Glasnevin Cemetery Museum is dedicated to the history of the cemetery and the people buried It is located in Glasnevin Cemetery, and was built in 2010.
The cemetery is the final resting place for many notable figures in Irish history, including Daniel O’Connell, Charles Stewart Parnell, and Michael Collins.
Visitors to the museum can take guided tours of the cemetery, which provide a detailed history of the cemetery and the people buried there. The tours are led by experienced guides who are knowledgeable about the cemetery’s history and the people buried there.
The Glasnevin Cemetery Museum also hosts a variety of events and programs, including lectures, workshops, and educational programs for schools.
23. Experience Gaelic Games
Gaelic games are a group of traditional Irish sports, including Gaelic football, hurling, and camogie.
There are many ways to experience Gaelic games including watching a match, trying your hand at the sport, or learning more about the history and culture of these traditional Irish games..
You attend a GAA match at Croke Park, the home of the GAA in Dublin. Croke Park is a 82,300-seat stadium that hosts Gaelic football, hurling, and camogie matches, as well as concerts and other events.
You can visit a GAA club in Dublin and watch a match or participate in a training session. Many GAA clubs in Dublin welcome visitors and will be happy to show you the basics of the game and give you a chance to try your hand at it.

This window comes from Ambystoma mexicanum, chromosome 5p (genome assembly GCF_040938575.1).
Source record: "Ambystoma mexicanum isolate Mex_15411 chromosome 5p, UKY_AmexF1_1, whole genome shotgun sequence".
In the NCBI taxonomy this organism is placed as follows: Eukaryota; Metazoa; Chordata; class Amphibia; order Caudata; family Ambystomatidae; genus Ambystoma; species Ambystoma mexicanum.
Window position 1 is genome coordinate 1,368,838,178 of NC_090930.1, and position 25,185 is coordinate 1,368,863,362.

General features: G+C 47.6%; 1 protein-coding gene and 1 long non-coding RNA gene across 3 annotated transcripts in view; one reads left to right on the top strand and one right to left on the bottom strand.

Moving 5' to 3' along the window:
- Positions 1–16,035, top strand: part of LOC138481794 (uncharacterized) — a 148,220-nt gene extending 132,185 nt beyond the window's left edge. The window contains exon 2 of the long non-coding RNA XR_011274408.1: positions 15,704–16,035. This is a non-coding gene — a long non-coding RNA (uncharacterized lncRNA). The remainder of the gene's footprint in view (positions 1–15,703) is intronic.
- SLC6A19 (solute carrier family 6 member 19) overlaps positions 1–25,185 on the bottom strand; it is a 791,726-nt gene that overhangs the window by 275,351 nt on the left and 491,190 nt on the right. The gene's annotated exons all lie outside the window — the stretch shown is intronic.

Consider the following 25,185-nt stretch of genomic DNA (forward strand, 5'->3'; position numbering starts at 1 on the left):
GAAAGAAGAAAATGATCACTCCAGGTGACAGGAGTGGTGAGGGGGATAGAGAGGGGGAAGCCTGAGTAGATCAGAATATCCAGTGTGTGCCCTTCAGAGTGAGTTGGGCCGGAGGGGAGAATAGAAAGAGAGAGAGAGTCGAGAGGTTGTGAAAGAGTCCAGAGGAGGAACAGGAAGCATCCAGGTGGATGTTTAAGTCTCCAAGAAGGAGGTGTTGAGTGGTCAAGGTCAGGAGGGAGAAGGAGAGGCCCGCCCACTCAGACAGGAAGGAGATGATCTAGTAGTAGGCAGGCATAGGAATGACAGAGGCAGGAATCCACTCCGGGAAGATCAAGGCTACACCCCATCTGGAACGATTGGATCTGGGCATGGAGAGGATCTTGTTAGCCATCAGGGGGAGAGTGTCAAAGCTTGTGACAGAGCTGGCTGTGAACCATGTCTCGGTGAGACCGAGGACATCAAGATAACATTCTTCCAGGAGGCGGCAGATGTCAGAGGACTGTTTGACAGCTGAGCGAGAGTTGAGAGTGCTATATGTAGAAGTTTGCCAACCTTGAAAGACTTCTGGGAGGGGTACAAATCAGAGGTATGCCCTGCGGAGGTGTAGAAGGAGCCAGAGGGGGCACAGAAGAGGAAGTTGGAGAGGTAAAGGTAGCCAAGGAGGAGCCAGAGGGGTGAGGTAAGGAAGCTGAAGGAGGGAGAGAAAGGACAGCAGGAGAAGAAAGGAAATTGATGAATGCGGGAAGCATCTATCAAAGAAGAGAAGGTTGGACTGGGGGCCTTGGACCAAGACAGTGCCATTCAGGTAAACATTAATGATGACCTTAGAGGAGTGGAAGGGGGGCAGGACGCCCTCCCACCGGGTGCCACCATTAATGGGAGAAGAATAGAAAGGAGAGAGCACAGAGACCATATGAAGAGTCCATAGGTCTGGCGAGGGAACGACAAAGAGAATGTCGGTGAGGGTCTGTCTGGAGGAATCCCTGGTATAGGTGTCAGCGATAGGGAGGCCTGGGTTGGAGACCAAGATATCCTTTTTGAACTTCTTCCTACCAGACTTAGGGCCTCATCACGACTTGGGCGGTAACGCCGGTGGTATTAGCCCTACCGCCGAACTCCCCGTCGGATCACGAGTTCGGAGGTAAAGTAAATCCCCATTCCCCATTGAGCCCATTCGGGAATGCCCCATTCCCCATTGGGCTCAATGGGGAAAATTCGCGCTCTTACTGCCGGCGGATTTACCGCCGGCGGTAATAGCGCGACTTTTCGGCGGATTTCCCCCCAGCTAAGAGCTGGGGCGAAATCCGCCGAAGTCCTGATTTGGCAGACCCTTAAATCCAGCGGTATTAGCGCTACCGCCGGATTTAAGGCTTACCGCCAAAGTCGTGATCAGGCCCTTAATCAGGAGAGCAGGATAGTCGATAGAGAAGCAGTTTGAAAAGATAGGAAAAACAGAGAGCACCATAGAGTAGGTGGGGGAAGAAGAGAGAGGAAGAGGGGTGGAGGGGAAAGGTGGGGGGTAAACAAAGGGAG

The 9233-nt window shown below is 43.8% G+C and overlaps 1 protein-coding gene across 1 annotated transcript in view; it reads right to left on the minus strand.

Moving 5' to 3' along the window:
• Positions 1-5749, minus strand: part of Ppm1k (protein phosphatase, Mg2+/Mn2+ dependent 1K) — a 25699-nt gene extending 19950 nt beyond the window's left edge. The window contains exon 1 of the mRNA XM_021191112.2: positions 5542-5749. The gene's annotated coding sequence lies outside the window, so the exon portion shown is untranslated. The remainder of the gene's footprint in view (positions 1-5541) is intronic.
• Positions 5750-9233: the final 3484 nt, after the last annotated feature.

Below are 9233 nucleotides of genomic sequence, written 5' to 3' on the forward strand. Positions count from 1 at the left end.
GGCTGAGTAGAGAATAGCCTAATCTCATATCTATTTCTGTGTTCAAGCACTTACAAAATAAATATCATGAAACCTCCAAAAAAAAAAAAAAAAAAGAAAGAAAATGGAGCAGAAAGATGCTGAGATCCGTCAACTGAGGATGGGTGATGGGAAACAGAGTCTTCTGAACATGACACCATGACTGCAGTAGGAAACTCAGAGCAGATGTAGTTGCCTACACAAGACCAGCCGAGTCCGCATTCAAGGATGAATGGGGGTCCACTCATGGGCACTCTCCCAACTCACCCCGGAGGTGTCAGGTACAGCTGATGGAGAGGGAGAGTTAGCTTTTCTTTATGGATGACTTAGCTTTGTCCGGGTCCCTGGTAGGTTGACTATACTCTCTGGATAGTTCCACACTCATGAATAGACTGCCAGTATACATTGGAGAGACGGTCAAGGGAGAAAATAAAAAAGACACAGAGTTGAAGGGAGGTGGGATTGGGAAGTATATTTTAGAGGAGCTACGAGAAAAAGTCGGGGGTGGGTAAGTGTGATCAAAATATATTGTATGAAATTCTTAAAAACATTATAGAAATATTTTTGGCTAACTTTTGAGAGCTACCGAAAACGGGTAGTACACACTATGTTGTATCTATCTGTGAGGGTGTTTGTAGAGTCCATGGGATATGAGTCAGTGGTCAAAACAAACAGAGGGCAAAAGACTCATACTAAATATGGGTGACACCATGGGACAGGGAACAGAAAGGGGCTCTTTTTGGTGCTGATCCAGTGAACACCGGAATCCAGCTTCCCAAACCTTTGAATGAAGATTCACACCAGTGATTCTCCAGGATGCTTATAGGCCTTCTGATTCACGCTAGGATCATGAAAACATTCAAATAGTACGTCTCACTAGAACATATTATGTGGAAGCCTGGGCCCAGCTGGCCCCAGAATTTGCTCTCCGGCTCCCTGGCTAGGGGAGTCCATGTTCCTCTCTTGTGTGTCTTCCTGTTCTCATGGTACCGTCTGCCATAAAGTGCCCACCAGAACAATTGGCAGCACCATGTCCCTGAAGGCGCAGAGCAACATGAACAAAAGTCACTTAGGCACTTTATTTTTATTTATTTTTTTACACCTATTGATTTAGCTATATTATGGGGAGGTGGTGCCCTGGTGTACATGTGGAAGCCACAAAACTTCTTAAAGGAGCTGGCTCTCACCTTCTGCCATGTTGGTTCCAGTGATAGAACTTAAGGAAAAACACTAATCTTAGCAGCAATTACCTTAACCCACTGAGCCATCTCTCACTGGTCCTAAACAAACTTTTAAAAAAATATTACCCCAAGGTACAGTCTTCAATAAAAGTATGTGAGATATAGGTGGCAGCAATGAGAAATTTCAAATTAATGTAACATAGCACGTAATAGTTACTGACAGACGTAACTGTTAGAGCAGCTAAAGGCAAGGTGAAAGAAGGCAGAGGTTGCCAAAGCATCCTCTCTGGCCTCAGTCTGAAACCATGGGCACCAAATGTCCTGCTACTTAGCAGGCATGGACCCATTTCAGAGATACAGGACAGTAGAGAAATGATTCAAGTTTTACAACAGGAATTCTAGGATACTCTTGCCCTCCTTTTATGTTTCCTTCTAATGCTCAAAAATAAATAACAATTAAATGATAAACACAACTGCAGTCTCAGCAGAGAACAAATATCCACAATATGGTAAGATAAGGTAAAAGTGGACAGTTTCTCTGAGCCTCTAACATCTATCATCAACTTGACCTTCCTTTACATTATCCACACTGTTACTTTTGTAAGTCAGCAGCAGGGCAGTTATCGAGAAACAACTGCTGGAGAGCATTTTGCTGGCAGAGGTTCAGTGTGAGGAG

Take a look at the GAA Museum at Croke Park, which offers exhibits and interactive displays on the history and culture of Gaelic games.
24. St. Stephen’s Green
St. Stephen’s Green is a public park, covering an area of about 22 acres. The park is surrounded by historic buildings and is a popular place to relax, take a leisurely walk, or enjoy a picnic on a sunny day.
It is also home to a number of sculptures and memorials, including a statue of James Joyce, a famous Irish writer.
The park is situated close to many of main attractions, including Grafton Street, Trinity College, and the National Gallery of Ireland. It is easily accessible by public transportation.
Frequently Asked Questions
What is the #1 attraction in Dublin Ireland?
The Guinness Storehouse is one of the top attractions in Dublin. It is a popular tourist destination located in the heart of the city where you can learn everything about the history and production of Guinness beer and enjoy a pint on the top floor.
Is there anything fun to do in Dublin?
Some of the fun things to do in Dublin are tasting traditional Irish food and drink, enjoying the lively nightlife, and visiting historical sights such as the Trinity College and Dublin Castle.
How do I spend a perfect day in Dublin?
To spend a perfect day in Dublin, you can visit the cultural landmarks such as Trinity College, the Guinness Storehouse, and St. Patrick’s Cathedral. You can also try a traditional Irish pub and local cuisine, as well as catch a live music performance and grab a pint of Guinness.
Is 2 days in Dublin enough?
Two days in Dublin may be sufficient to see the city’s main attractions, and get a taste of Irish culture if you plan carefully and prioritize your activities.
See more: Where to Stay in Dublin
So there you have it, the best things to do in Dublin for your next trip. If you enjoyed my post, please leave a comment below.